When Muhammad Yunus pioneered the microfinance industry in the mid-1970s, loaning money to the ladies was a pretty radical notion. (Until 1974, American women could be denied loans and credit cards unless a man was willing to co-sign.)
Today, the large majority of microloans go to women, for very pragmatic reasons. Women have better repayment rates than men. What's more important, women tend to make financial decisions that benefit their children and extended families -- buying malaria-preventing bed-nets instead of beer, for instance. That generates returns well beyond the monetary value of the loans. As we mark the second International Day of the Girl on October 11, I'm calling for a similar recognition of the power and potential of girls, enlisting them in our mission to bring safe, sustainable sanitation to the billions who live without it.
The global sanitation sector is already acting on the lessons learned about the social leverage gained by empowering women. In 2012 alone, the Global Womens Water Initiative provided 16 teams of women from Uganda, Kenya and Tanzania with seed grants, training and technical support to develop water and sanitation solutions in their communities. Those projects have improved the lives of over 15,000 people. Women entrepreneurs are also tackling a very basic sanitation issue affecting billions in the developing world: the lack of clean, affordable menstrual supplies. AFRIpads helps drive economic growth in rural Uganda by helping women set up businesses manufacturing reusuable pads. In Rwanda, SHE (Sustainable Health Initiatives) and local women's networks are manufacturing pads from a plentiful, renewable local source: banana fiber.
With Girls Helping Girls, Toilet Hackers is encouraging that DIY, yes-we-can spirit in girls as well to create an army of entrepreneurs. We're identifying existing networks in high-need areas, places where the lack of sanitation is especially crippling. Then we're connecting those girls with their peers in the US, Canada and Europe, through "project in a box," a resource to get girls started on their own world-changing adventures. Our first partners are very likely to be Duta Sanitasi in Indonesia. These teams of 13-year-old girls travel throughout their district, talking to their peers about hand-washing, menstruation management and all things sanitation. Ana Peña, who's heading up Girls Helping Girls, met members of Duta Sanitasi Yogyakarta at the recent World Toilet Summit. "They're amazing," she said. "They're all so curious, full of questions. 'Do you have this problem? How do you do this?' Very eager to reach out!"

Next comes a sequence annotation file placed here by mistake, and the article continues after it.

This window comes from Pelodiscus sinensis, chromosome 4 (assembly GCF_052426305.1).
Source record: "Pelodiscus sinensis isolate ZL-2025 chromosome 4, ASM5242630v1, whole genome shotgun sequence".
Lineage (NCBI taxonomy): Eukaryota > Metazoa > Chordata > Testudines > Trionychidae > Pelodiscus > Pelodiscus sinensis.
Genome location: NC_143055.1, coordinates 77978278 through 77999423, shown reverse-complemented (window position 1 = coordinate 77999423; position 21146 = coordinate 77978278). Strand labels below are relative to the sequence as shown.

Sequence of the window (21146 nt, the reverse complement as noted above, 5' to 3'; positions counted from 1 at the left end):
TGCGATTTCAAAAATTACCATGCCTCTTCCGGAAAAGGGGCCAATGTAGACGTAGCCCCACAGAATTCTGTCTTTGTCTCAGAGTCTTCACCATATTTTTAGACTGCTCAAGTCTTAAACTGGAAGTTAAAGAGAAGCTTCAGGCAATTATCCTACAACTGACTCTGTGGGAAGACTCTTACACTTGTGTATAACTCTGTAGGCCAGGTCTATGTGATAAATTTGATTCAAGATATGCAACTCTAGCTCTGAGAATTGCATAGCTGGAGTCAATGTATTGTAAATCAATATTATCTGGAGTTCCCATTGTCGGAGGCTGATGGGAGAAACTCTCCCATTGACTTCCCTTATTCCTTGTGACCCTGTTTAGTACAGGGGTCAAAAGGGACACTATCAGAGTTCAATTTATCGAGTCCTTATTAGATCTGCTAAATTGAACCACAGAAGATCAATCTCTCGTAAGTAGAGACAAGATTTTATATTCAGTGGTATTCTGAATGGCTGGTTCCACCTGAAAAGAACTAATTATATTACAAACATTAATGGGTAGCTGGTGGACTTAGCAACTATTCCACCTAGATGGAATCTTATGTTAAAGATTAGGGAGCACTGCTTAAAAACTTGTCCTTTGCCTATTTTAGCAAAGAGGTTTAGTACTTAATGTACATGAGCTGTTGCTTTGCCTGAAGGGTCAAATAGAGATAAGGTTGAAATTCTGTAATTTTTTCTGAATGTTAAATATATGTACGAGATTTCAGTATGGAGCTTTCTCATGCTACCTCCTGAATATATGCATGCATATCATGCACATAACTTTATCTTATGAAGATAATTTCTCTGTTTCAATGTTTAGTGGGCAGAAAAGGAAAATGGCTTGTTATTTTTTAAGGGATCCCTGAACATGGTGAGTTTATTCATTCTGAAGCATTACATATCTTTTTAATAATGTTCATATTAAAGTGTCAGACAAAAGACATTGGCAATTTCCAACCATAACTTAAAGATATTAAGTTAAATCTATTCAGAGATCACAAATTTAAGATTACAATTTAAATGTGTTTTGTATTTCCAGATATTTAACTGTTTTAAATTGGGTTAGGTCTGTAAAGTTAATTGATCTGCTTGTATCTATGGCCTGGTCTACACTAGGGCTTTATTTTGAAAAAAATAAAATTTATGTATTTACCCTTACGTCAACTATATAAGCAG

Of course, we'll also be learning from and working with others in the social-entrepreneur field. Our friends at Ruby Cup run an educational and outreach campaign with schoolgirls in Kenya, which has made a tremendous difference in girls' lives. ThinkX helps jumpstart productive thinking, for us and everyone we work with. And The Girl Effect, a project of the Nike Foundation, is committed to providing girls with everything they need to become healthy, self-directed adults. I'm looking forward to collaborating with them on the most basic of those needs: safe, clean sanitation facilities.
Three women -- two of whom I've never met -- have had a tremendous influence on my life. One was a high school teacher who took in one of her students, a teenaged runaway whose stepfather was pressuring him to quit school and join the family house-painting business. Gracia Daratt encouraged my father's dreams of going to college and taught him the importance of success through substance, not slickness. Her influence transformed his life, and mine. The second was a young woman who, without any support from her family, chose to carry her pregnancy to term and give the baby up for adoption. I wouldn't be here if it weren't for her. The third is my mother, who has taught me the value of resilience and grace in adversity. Thinking of these women, and the girls they once were, is a big part of my motivation behind Girls Helping Girls. At Toilet Hackers, we want all girls, and all women, to have a chance to live and thrive, to change the world for those around them, just as these three women did.
John Kluge is the co-founder and Chief Disruption Officer of Toilet Hackers.
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